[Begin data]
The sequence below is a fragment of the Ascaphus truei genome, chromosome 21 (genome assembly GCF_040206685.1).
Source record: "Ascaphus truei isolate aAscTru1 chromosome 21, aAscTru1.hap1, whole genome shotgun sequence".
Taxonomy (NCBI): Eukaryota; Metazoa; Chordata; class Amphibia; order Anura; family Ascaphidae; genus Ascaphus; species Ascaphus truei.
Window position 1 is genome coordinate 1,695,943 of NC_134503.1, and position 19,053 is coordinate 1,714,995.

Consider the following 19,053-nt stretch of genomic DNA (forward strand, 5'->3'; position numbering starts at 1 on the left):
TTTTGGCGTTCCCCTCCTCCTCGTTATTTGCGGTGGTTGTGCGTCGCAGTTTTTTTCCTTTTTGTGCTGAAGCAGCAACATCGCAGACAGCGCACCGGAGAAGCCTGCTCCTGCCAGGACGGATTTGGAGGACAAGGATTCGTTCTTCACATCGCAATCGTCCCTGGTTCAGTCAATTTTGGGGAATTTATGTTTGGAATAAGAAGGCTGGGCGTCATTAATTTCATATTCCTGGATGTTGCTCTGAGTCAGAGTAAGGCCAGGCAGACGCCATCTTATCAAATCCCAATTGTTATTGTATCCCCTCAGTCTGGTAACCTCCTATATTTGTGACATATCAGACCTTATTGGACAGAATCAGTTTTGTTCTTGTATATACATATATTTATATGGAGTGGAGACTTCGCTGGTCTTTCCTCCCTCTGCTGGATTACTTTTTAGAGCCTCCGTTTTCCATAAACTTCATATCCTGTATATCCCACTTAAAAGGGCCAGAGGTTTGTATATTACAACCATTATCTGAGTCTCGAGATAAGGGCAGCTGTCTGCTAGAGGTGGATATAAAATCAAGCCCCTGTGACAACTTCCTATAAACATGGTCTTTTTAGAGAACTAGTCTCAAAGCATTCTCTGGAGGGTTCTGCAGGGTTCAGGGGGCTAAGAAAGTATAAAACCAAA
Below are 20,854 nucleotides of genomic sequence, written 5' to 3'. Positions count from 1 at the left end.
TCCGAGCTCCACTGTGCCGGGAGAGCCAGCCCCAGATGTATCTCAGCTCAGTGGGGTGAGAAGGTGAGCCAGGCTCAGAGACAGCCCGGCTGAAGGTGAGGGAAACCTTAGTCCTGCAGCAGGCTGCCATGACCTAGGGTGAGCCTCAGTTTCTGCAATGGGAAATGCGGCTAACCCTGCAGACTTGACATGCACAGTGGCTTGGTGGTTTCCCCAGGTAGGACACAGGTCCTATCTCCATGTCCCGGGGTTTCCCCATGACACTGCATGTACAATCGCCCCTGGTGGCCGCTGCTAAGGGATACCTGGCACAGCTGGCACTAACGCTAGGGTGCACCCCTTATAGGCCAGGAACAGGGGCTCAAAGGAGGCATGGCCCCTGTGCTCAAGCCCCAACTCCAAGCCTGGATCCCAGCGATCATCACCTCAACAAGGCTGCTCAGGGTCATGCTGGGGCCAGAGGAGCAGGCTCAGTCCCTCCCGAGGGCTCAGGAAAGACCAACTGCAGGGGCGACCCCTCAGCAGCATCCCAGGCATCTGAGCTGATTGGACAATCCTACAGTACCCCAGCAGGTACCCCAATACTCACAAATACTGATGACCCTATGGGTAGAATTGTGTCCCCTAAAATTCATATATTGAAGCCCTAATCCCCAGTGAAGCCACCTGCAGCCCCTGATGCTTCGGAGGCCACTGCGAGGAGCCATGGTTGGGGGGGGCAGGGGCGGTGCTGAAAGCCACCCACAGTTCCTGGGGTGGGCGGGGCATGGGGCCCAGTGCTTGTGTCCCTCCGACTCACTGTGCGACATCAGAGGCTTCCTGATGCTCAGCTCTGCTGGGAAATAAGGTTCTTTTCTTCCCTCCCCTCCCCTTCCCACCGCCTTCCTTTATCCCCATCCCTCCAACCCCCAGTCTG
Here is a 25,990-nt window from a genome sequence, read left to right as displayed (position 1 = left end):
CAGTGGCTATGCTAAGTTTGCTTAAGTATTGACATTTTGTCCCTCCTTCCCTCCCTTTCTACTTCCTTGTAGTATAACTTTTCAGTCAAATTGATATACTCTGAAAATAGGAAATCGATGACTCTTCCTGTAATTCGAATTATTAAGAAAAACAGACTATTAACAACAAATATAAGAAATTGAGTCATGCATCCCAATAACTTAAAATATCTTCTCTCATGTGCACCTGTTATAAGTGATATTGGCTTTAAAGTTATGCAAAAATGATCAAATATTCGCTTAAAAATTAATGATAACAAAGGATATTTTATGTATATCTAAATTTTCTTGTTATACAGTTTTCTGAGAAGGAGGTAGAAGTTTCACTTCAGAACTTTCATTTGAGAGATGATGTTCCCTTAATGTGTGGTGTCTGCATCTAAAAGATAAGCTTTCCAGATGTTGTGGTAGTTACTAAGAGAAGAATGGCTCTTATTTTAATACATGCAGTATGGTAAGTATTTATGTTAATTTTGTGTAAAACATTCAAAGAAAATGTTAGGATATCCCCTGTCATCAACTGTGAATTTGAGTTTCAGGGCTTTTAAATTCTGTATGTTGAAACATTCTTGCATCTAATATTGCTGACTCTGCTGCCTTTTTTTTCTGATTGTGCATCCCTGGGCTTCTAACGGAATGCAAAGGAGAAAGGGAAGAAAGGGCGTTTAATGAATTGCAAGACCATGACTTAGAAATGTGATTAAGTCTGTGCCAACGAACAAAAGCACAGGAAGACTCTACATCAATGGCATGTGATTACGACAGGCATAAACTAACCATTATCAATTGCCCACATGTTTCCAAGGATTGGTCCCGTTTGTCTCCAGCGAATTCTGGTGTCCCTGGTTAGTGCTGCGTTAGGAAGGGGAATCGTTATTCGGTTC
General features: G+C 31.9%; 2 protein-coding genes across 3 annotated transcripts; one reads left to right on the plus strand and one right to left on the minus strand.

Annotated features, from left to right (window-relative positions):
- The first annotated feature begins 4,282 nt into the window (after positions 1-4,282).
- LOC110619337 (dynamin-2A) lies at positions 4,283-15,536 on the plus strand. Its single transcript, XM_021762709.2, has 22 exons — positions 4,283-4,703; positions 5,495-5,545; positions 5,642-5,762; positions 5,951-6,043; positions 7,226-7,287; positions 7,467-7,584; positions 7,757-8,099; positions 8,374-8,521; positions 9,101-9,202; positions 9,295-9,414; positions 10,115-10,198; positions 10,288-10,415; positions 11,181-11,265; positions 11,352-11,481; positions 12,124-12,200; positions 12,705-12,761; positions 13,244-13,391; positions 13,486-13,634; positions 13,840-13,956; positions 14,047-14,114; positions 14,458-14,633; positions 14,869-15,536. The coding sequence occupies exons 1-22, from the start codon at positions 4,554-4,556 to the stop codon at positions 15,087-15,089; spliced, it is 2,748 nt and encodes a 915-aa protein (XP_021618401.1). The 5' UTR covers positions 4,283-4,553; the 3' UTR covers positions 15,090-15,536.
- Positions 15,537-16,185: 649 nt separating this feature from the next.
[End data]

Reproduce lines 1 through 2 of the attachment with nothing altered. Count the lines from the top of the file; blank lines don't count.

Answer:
The sequence below is a fragment of the Ascaphus truei genome, chromosome 21 (genome assembly GCF_040206685.1).
Source record: "Ascaphus truei isolate aAscTru1 chromosome 21, aAscTru1.hap1, whole genome shotgun sequence".